We obtained the PDF by using PDFgetX3 [

44], which is a command-line utility for extracting atomic pair distribution functions from X-ray diffraction data. Data up to

Q = 25.00 Å

^{−1} were used using the Fourier transform, giving a real-space resolution of Δ

r ≈ 0.25 Å. The PDF data were further analyzed using the DiffPy-CMI package [

45], which is a library of Python modules for robust modelling of nanostructures in crystals, nanomaterials, and amorphous materials.

Figure 3 shows the PDF for MnO obtained by converting the experimental

I(

Q) data of

Figure 2. The coherent scattering domain size is seen to be only about 5 Å, with the peaks attenuating rapidly at larger distances. This feature may reflect the glass-like film assembly because the particles are crystalline.

Figure 4 compares the PDFs for bulk MnO (cubic rock salt structure) and four different MnO

_{2} polymorphs. MnO and MnO

_{2} can be distinguished easily by examining the positions of the first two peaks in the PDFs, which are from the Mn–O (first peak) and Mn–Mn/O–O bonds (second peak). The bonding in different MnO

_{2} structures is similar at short range, but differences can be seen in the medium-range bonds. Similarities reflect the presence of MnO

_{6} building blocks that are common to all the MnO

_{2} polymorphs, while differences arise in the details of how these MnO

_{6} octahedra are arranged in space. MnO

_{6} octahedra have been studied earlier by Belli et al. using EXAFS (Extended X-ray absorption fine structure) [

46].

Figure 5 shows the computed partial PDFs for bulk MnO. The calculated total PDF shown in

Figure 6 is the sum of these partial PDFs. Partial PDFs help in assigning the peaks with their corresponding bonds. Notably, the PDF method can be used to assess the degree of structural coherence in a sample in terms of the experimental PDF. In particular, positions of peaks in the PDF can be related to the distribution of characteristic inter-atomic pair distances in the sample (In our case, the data are seen to be sensitive to only the first few pair distances). A PDF can be easily computed for any model configuration of atoms and thus allows convenient testing and refining of three-dimensional structure models of materials with varying degrees of structural coherence. In this way, periodic and non-periodic models can be evaluated on the same footing and different levels of structural information can be extracted. For crystalline samples, atomic structure can be determined completely, but for less ordered samples, the information obtained is more limited.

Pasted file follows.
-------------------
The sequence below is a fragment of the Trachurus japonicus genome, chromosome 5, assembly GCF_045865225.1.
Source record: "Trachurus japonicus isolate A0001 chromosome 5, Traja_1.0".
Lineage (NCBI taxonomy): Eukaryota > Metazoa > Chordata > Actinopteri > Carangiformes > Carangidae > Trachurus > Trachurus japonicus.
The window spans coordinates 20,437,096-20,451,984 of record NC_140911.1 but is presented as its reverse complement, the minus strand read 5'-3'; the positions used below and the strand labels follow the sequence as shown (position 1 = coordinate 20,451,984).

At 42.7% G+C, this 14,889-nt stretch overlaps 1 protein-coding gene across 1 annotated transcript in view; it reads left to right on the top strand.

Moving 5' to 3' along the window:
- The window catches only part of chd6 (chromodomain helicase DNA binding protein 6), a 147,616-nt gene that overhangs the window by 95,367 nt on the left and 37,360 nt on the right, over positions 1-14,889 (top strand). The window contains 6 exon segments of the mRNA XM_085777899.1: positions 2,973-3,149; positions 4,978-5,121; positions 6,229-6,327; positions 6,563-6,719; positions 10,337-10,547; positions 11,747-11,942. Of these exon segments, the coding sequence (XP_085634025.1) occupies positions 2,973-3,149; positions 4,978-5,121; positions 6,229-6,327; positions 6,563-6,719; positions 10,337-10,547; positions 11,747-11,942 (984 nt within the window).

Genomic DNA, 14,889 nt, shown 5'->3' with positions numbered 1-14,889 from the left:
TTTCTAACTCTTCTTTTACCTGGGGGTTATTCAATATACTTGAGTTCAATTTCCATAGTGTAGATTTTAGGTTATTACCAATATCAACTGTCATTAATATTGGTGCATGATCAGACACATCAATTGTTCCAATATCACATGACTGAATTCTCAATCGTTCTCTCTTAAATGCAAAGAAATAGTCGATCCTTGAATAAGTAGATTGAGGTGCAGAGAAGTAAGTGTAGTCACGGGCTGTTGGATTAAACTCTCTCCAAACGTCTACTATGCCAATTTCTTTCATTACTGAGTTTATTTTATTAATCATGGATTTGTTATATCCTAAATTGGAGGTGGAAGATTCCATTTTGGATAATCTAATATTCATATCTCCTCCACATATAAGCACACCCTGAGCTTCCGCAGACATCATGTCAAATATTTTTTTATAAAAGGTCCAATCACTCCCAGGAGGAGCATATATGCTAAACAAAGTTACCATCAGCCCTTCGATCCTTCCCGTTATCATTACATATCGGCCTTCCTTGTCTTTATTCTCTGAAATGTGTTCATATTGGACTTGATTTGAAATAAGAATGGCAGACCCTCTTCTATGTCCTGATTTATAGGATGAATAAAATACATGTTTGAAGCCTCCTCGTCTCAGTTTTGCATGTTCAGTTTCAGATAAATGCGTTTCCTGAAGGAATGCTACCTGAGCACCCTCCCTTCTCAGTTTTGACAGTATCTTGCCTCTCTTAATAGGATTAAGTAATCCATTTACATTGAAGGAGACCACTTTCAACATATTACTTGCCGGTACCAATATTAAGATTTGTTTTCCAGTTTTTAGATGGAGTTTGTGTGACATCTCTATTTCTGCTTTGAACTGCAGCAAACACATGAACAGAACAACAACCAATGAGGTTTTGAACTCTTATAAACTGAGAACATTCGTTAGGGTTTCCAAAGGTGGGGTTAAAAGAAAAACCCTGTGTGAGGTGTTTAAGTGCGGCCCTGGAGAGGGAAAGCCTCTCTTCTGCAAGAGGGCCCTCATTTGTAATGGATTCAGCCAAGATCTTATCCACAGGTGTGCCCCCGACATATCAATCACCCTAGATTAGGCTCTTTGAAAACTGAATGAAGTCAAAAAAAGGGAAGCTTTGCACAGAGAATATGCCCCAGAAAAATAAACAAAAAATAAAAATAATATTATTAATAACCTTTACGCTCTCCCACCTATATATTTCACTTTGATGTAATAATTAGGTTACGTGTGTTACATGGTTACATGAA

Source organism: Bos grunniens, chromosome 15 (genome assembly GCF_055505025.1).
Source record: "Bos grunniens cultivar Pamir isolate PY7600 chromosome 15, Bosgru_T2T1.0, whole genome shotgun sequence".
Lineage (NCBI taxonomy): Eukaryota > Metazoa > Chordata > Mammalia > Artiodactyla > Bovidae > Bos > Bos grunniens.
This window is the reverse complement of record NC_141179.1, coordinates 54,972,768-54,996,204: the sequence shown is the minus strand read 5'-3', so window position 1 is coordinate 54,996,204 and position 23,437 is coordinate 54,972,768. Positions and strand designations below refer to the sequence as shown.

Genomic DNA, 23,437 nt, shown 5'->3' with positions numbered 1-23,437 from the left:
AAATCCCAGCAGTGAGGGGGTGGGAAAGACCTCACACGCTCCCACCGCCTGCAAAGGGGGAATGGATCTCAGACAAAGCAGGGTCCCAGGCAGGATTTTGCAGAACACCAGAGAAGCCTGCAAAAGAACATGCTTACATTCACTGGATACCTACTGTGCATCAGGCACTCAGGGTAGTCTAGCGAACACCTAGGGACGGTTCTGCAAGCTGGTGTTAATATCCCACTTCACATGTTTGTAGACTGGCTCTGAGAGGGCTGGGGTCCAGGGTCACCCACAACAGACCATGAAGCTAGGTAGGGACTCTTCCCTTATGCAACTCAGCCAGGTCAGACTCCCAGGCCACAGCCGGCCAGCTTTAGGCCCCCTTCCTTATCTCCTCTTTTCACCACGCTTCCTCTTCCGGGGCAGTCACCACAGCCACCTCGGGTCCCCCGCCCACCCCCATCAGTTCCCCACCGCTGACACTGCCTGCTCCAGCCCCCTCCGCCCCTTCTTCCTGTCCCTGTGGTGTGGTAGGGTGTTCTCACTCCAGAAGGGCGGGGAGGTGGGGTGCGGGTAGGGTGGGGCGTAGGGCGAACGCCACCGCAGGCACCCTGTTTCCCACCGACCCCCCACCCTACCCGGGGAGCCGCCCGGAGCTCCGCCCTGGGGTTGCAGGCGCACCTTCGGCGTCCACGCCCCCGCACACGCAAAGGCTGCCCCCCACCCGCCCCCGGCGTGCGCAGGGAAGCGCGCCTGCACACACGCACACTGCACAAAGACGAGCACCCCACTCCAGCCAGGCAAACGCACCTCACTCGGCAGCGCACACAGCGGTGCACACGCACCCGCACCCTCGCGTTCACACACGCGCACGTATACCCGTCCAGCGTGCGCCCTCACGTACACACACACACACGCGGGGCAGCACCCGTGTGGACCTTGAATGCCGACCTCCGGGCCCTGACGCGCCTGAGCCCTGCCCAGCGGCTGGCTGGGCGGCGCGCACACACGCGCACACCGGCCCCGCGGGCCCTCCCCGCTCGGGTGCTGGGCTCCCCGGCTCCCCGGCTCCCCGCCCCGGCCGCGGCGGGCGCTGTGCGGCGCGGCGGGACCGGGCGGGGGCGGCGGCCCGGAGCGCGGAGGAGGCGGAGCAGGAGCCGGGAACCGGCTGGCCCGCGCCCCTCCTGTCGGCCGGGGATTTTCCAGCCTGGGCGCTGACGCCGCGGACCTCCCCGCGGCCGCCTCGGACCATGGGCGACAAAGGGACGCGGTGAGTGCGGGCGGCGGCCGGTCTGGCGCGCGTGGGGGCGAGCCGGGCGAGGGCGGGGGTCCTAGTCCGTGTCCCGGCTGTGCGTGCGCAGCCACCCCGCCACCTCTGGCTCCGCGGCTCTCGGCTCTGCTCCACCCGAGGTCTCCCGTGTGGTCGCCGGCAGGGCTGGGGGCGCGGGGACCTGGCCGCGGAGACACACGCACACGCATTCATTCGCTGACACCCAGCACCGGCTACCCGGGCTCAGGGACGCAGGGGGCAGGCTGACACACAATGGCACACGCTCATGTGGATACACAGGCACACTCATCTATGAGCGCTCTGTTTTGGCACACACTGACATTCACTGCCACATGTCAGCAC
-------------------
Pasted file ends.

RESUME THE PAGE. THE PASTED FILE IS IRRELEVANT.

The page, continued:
Figure 5 shows that the experimental data have the highest intensity at the Mn–O distance, indicating that we have MnO

_{6} octahedral building blocks or at least distorted/strained octahedral units. The arrangement of the neighboring octahedra is probably quite “random”, resulting in destructive signals. A simple fitting to the PDF data has been done in order to extract the lattice constant for the MnO data. The result of the analysis is shown in

Figure 6, and the fitted structure is illustrated in

Figure 7 with the lattice constant given by

a = 4.56 Å. A fit based on a hypothetical 57-atom cluster is discussed in the

Supplementary Material.

Our results are quite different from those for synthetic crystalline MnO

_{2} birnessite obtained by Petkov [

25], where sharp Bragg peaks are fitted with a model based on a hexagonal lattice rather than the cubic model invoked in our case. Petkov [

25] has also shown that very diffuse XRD patterns for bacterial and fungal MnO

_{x} can be described with monoclinic and triclinic lattices.